Starting 1 April 2024, non-residents’ participation in CPF schemes will be ceased.
The CPF (Amendment) Bill 2023 was passed in the Singapore Parliament on Monday (6 November 2023), with changes made to support the retirement, housing, and healthcare needs of residents.
In an update on Monday, the Central Provident Fund Board (CPF Board) highlighted the following changes which have been made to the Bill:
1. Closure of CPF accounts of non-residents’ (non-Singapore Citizens and non-Permanent Residents)
Noting that the core purpose of the CPF system is to support the retirement, housing and healthcare needs of residents, the Board shared that starting 1 April 2024, non-residents’ participation in CPF schemes will be ceased.
In line with this, non-residents will have to transfer their CPF savings to their bank accounts by 1 April 2024, failing which their CPF accounts will be automatically closed, and any remaining savings will cease to earn the prevailing CPF interest rate. The remaining savings can still be transferred to their bank accounts at any time after that.
This was first announced in March 2023, and CPF Board is now making the necessary legislative amendments to support the automatic closure of CPF accounts. The Board has also advised non-residents to refer to the CPF website should they require more details.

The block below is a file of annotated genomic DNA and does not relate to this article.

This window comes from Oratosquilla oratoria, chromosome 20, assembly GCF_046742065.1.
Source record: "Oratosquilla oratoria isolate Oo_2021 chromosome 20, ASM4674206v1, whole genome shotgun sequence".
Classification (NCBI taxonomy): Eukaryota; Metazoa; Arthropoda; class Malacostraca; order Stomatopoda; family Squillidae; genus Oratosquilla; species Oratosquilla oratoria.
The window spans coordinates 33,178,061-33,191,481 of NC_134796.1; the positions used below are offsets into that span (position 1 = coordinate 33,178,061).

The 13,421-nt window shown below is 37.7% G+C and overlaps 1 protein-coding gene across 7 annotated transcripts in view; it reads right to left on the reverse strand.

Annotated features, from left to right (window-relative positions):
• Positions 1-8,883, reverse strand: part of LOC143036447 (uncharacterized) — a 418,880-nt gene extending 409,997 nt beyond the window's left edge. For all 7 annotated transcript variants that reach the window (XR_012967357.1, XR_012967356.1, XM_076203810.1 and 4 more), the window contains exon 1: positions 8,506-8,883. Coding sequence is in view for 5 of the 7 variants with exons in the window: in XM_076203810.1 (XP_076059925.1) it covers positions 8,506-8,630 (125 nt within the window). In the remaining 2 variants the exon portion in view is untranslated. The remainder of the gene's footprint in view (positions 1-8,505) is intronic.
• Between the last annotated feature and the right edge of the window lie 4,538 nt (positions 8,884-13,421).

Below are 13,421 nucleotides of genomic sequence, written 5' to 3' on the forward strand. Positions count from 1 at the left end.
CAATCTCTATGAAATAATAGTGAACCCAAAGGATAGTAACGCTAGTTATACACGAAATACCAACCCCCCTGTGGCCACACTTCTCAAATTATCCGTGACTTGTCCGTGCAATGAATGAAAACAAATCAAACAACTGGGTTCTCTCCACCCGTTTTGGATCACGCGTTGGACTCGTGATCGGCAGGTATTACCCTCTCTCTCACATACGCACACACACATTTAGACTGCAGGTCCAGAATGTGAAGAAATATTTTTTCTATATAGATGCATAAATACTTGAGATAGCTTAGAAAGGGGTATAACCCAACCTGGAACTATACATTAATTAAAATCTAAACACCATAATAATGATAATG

In a speech in Parliament on Monday, Senior Minister of State for Manpower Koh Poh Koon addressed as a query raised on whether this cessation will cause businesses and employers to turn away from Singaporeans since employers do not have to pay additional CPF contributions for foreign workers.
In response, SMS Koh reiterated that qualifying salaries for Employment Pass (EP) and S Pass holders are in place as a lever to ensure that non-residents are not under-cutting wages of residents. Qualifying salaries are benchmarked against local wages, inclusive of employer CPF contributions.
"The EP and S Pass qualifying salaries are benchmarked to the top one-third of local professionals, managers, executives and technicians (PMET) and associate professionals and technicians (APT) respectively. Based on the way we benchmark the wages of EP and S Pass holders, there is no wage cost advantage for employers to hire foreign professionals."
2. Streamlining the administration of CPF schemes to improve service delivery
Under the Bill, to align with industry practices for wills and intestate distribution of assets, the Board will allow nominees and beneficiaries under the relevant intestacy laws to access deceased members’ CPF information, with effect from February 2024. Members no longer need to explicitly authorise the Board to disclose their CPF information to these individuals upon their demise.
This enables nominees and beneficiaries under the relevant intestacy laws to settle post-demise matters relating to the deceased members’ CPF accounts with greater ease and transparency.
CPF Board clarified that members' CPF information will continue to remain private and confidential while they are alive; and members may refer to the Board's FAQ page more details.